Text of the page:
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The Atlatl: A Doorway to the Study of Dynamics
The lever is one of humanity's oldest tools. With a long pole and a stone acting as a fulcrum, our ancestors were able to lift heavier objects. The atlatl is another ancient device based on similar principles of leverage, in this case, to amplify throwing capability.

Atlatl dart with bone foreshaft and Clovis point.

The ability to throw a weapon or hunting projectile far and with accuracy is related to the speed of the projectile when released by the hunter. After the projectile leaves the hunter's control, gravity will dictate the resulting path.

The hunter's challenge is to achieve the highest speed possible. The kinetic, or moving, energy of a projectile increases with the square of the increase in the tangential velocity, as explained in the following equation:

kinetic energy = 1/2 x (mass) x (velocity)2

So how does an atlatl increase throwing speed? First, let's review the three stages involved in throwing a spear without an atlatl. Imagine the hunter is a three - stage rocket launcher. In the first stage, the arm rotates around the shoulder. In the second stage, the forearm rotates around the elbow. In the third stage, the hand rotates at the wrist. The spear is accelerated by each of these rotational motions.

Let's consider the third stage, when the hand is rotating at the wrist. The distance from the slot between the thumb and index finger to the wrist joint is about six centimeters. When we put an atlatl in the hand, the distance between the wristjoint and the end of the atlatl is 60 centimeters. Even though the rate of rotation of the wrist, and thus the angular velocity, remains the same, the throwing velocity increases in proportion to the distance from the point of rotation (radius of rotation). Thus the throwing speed at the end of the atlatl is 10 times that of the throwing speed of the hand alone. The following equation describes this effect:

tangential velocity = angular velocity x radius of rotation

If the angular velocity remains constant, the resulting tangential velocity is directly proportional to the radius of rotation.

Back to our atlatl. Remember that energy increases with the square of the tangential velocity. Thus, while we have a tenfold increase in velocity, we derive a hundredfold increase in energy.

Atlatl dart with wooden foreshaft and Folsom point. The point is hafted to the foreshaft with "twine" made of animal sinew.

Angular Velocity Experiment
By Steve Newman, Environmental Engineer, NASA

Objective: To demonstrate the meaning of "angular velocity" and show students that for the same angular velocity objects may have greatly different tangential velocities.
Materials:
For this activity, you will need

• a 10-meter tape measure,
• chalk,
• a clipboard and paper,
• and string.

Procedure: The students should work together to lay out two concentric circles on the blacktop, one with a 60-centimeter radius, the other with a 6-meter radius. To draw the circles, attach a piece of chalk to one end of a 60-centimeter length of string. Have a student hold the other end of the string, while a second student holds the chalk, pulls the string taut, and walks around marking the circle on the blacktop. Draw a single radius line. Repeat the process with a 6-meter length of string. Extend the radius from the smaller circle to the edge of the larger circle.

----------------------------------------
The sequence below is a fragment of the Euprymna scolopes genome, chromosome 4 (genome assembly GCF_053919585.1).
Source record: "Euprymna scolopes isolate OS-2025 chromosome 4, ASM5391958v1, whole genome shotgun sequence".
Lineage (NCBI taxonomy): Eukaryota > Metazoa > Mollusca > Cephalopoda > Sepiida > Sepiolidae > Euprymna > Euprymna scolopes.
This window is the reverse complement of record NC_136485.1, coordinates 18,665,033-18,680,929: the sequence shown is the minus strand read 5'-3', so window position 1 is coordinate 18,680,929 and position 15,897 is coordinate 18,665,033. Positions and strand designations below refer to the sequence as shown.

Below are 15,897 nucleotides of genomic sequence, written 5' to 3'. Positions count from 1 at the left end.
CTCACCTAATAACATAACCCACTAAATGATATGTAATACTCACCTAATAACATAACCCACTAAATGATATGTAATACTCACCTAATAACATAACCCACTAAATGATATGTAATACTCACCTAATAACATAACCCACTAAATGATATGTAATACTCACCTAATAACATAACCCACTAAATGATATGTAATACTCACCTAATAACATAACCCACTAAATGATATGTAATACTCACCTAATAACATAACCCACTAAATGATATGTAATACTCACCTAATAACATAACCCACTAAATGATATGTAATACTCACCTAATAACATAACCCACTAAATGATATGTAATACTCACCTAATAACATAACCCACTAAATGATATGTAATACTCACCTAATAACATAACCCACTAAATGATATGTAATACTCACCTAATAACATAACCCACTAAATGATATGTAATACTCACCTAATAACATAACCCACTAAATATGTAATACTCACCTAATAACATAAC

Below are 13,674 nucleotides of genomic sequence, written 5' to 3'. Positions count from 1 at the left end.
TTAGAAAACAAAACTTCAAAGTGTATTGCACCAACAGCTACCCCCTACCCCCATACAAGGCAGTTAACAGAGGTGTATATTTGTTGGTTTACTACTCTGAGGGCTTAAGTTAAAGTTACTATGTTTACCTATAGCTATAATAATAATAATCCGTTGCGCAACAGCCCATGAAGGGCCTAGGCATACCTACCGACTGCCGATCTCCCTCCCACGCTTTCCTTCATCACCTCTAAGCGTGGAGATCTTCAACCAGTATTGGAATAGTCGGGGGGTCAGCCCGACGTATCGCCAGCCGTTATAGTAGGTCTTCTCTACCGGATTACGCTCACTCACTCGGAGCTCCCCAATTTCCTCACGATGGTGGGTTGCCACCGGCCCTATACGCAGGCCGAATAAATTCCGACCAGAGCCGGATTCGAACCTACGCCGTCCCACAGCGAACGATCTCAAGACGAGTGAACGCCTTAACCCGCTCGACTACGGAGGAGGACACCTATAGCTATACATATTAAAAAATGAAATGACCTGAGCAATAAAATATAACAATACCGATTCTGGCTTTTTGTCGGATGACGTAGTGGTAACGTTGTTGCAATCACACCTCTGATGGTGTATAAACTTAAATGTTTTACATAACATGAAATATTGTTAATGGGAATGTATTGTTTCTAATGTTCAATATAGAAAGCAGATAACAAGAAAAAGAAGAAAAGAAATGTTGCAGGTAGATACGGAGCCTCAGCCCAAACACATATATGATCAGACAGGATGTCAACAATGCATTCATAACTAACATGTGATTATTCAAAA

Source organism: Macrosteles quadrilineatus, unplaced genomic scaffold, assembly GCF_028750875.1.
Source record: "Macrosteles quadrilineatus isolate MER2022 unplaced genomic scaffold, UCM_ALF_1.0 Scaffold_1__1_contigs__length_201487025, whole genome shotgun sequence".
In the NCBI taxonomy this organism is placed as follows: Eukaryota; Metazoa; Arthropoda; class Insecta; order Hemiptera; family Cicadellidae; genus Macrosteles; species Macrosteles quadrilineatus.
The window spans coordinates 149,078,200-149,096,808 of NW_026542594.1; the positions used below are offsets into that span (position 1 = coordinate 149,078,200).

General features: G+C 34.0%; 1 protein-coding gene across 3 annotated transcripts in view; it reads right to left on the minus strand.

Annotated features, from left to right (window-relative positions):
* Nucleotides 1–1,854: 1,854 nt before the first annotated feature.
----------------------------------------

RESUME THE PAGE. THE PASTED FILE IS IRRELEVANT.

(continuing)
Position two students on the radius line, one on each circle, with a third student at the center of both circles. Cut a length of string that will pull taut between the student in the center and the one on the outer circle. The two students on the circles will run a lap, with the student on the inner circle keeping pace with the taut, circling string. Each runner completes the lap in the same amount of time. Who is moving at a higher velocity?

Of course, they are moving at the same angular velocity, but while angular velocity is identical, it is abundantly clear that the runner on the larger circle is moving much faster. That student has a tangential, or "around the circle," velocity roughly 10 times greater than the tangential velocity of the runner on the inner circle. This relationship can be expressed using the equation:

tangential velocity = angular velocity x radius of rotation

 Joseph H. Bailey and Larry Kinney, NationalGeographic Society Whiplash force adds lethal efficiency to spears thrown with an atlatl, a device often used by prehistoric hunters. Holding a grooved atlatl in his left hand, Dennis Stanford, Curator of Anthropology at the Smithsonian Institution, fits the spear's flint-tipped foreshaft into the the main shaft into the main shaft before loading the butt into the groove. To throw, Stanford swings it back and then forward over his head, snapping his wrist at the moment of release like a baseball pitcher, as shown in this nighttime multiple exposure.

Bicycle Kinetic Energy and Velocity Test
Objective:
To demonstrate that the energy of a moving object (mass) greatly increases with small increases in speed.
Materials:
For this activity you will need

• bicycles (preferably equipped with pedal brakes and speedometers),
• bicycle helmets,
• a 100-meter tape measure,
• a stopwatch,
• chalk,
• a clipboard and paper,
• and a calculator.

Procedure: First, lay out the test range. On blacktop, draw two parallel chalk lines three meters apart. Draw a third line six meters beyond the second to mark the point where the bicyclists should apply the brakes. Ensure that there is a clear path of approximately 45 meters to allow students to reach a constant speed for their approach.